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At least 380 whales are trapped in dead mass in Australia

HOBART: At least 380 whales have died of a mass stranded in southern Australia, officials said on Wednesday, with rescue teams just to free a few dozen survivors.
Almost the entire pod of 460 long-winged pilot whales stranded in the rugged and sparsely populated Macquarie Harbor on Tasmania’s west coast is now gone.
“We got a more accurate count and we can confirm that 380 whales are dead,” said Nick Deka, manager of the Parks and Wildlife Service of Tasmania.
“About 30 people are still alive but the good news is that we have saved 50,” he described the rescue effort as emotionally taxing.
The first of the mammalian mammals was found on Monday, a major attempt to free them from sandbars accessible only by boat.
It is by far the largest gathering recorded in Tasmania, an island state off the south coast of mainland Australia, and possibly the largest in the country’s history.
A rescue team of 60 conservationists, skilled volunteers and local fish farm workers have focused efforts on a group of whales partially submerged.
Rescuers spent two days using free boats equipped with special slings and sent them back to the open ocean to free the living creatures from the cold turmoil.
They are now racing to free as many of the remaining 30 remaining whales as possible.
“They are focused on work – it’s demanding work, some of them are up to their chests in cold water so we’re trying to rush the crew,” Deca said.
“It is very dry physically. It is also emotionally dry.”
Whales have been found stranded for up to 10 kilometers (six miles), and authorities have now expanded their search area to see if more mammals are trapped nearby.
According to predictions made by whale behavior experts, some of the whales were rescued on Tuesday, but Deka was excited about the immediate prospects for those at sea.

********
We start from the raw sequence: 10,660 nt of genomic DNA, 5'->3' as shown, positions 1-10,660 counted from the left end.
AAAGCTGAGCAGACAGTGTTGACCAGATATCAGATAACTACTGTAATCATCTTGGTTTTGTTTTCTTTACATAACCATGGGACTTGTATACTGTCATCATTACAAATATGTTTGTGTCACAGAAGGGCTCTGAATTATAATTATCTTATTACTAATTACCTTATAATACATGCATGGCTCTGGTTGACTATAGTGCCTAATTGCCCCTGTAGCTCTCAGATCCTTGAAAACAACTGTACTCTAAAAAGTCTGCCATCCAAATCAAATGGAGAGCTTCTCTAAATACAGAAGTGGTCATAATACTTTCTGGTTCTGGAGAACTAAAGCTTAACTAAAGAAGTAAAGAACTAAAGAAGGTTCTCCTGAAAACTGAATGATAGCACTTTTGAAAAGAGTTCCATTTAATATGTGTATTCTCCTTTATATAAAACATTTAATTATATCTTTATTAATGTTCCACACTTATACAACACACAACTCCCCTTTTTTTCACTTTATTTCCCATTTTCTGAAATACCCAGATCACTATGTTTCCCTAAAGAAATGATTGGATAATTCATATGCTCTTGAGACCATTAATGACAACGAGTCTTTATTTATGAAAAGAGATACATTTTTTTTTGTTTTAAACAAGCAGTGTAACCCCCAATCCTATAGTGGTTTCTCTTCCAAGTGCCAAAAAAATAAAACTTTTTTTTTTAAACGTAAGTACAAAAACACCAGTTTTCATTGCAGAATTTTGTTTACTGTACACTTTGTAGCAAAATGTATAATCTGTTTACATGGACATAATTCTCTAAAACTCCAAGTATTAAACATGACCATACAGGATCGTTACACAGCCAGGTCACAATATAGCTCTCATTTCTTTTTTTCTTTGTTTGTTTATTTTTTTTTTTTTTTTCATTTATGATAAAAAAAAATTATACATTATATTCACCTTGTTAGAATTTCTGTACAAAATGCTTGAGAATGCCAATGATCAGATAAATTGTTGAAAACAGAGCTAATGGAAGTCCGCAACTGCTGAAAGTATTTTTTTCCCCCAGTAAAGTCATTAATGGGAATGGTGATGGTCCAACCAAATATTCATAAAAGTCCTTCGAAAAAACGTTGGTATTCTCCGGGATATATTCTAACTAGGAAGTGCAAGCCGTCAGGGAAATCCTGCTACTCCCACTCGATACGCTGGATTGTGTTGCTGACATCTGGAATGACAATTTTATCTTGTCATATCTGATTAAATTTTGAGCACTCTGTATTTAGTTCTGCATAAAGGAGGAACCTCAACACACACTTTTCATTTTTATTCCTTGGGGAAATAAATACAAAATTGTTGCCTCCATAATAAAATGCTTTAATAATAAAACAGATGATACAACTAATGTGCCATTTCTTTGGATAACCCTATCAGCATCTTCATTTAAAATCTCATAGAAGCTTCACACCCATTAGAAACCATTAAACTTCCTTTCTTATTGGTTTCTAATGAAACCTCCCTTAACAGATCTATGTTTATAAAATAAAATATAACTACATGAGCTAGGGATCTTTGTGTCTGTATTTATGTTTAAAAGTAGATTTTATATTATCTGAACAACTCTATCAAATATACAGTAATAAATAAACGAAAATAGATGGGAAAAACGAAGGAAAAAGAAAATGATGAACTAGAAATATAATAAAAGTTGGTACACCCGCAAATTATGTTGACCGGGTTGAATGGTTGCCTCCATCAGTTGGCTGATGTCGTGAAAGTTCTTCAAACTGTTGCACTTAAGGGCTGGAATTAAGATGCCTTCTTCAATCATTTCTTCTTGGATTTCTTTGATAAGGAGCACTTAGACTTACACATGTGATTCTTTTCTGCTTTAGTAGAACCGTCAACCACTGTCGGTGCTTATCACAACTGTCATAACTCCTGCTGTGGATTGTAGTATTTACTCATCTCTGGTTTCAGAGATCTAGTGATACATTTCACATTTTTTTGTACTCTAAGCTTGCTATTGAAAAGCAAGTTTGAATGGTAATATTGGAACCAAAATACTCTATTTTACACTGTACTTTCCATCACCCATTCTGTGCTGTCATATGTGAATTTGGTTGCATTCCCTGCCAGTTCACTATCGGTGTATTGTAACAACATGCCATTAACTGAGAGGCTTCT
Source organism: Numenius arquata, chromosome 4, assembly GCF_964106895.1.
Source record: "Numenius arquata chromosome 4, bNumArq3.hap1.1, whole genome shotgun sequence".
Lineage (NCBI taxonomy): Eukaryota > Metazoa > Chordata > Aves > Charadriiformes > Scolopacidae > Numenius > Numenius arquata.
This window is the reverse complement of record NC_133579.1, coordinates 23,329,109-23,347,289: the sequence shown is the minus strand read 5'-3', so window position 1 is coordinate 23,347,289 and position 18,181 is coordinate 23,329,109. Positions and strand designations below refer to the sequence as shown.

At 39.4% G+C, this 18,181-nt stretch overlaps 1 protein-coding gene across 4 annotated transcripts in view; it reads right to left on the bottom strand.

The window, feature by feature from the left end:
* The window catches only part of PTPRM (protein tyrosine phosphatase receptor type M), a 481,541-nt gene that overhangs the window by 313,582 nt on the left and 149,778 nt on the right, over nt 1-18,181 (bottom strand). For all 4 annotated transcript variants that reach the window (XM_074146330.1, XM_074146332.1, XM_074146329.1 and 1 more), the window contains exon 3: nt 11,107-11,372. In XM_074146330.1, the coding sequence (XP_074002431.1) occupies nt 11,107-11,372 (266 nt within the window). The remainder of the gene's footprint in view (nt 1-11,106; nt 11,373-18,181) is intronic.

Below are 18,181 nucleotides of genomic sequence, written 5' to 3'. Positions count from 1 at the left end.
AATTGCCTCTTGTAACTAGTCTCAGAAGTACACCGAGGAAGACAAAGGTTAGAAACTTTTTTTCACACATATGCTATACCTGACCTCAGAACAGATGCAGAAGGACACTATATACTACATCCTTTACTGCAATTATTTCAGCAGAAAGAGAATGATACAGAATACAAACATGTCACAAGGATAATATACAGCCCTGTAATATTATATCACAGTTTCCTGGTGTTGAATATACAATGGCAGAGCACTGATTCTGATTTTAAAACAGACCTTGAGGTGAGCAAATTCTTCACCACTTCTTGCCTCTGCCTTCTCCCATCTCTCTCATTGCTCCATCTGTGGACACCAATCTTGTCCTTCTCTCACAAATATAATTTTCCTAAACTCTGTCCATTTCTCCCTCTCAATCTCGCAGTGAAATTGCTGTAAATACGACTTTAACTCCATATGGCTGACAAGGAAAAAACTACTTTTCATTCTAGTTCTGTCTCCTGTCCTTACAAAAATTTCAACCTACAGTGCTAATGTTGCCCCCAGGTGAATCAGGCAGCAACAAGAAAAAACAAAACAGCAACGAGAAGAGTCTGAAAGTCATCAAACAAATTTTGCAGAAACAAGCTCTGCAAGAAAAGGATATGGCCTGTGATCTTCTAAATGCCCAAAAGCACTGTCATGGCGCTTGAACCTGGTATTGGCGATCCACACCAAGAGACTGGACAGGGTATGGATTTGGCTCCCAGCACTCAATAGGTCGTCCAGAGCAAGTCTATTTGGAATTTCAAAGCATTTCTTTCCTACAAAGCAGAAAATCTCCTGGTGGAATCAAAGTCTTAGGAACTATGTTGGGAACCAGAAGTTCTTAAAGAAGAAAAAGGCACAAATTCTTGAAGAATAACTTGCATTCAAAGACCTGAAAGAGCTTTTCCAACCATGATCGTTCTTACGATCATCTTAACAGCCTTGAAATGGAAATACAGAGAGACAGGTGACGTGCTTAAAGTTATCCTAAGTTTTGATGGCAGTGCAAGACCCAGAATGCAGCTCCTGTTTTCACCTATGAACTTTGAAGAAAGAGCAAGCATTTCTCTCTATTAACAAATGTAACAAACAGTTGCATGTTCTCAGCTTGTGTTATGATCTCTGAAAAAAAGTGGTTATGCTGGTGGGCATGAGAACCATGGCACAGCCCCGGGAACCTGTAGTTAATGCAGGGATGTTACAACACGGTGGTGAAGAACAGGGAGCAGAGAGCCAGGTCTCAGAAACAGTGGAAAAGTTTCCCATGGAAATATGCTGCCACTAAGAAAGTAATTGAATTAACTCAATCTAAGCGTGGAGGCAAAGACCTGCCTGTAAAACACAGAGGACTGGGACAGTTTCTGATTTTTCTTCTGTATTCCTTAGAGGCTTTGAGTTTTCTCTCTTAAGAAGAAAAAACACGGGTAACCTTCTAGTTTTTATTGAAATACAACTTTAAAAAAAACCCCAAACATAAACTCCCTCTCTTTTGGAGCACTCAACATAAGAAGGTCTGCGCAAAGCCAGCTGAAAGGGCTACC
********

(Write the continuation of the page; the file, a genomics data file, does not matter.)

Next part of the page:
“The good news is the majority of the whales that were rescued are still out in deep water and swimming,” he told reporters in the nearby town of Strahan.
“They are not stranded. So we have been more successful than not.”
The reasons for mass stranding are unknown – even for scientists who have been studying the phenomenon for decades.
However, some researchers have suggested that highly absorbable pilot whales derail after following close to shore or following one or two whales that have strayed.
Marine biologist Chris Carlyan of the Tasmanian Department of the Environment said it was a “natural phenomenon”, with strandings of species occurring regularly throughout history in both southern Australians and neighboring New Zealand.
“We step in and respond to these situations, but as far as being able to prevent these events from happening in the future, there is really little that we can do,” he said.
Carlyan said that animal welfare issues were a big reason officials and conservationists interfered with large-scale conflicts, along with the public’s expectations and ability to learn more about the species.
He said it would have been an “extremely stressful” experience to free the whales, but previous events suggested that they were likely to thrive in the wild.
“We have shown quite decisively that animals will regroup, they will improve those social bonds, and they – at least for the short-term to medium-term in which they are tracked – exhibit normal and natural behavior. , ”Said Carlyan.
Officials will now focus their attention on the disposal of whale carcasses, with evaluators arriving Wednesday to plan a cleanup.
Deca said, “As time progresses (whales) become more fatigued, therefore their chances of survival decrease.”
“But we will keep working as long as there are live animals on site.”


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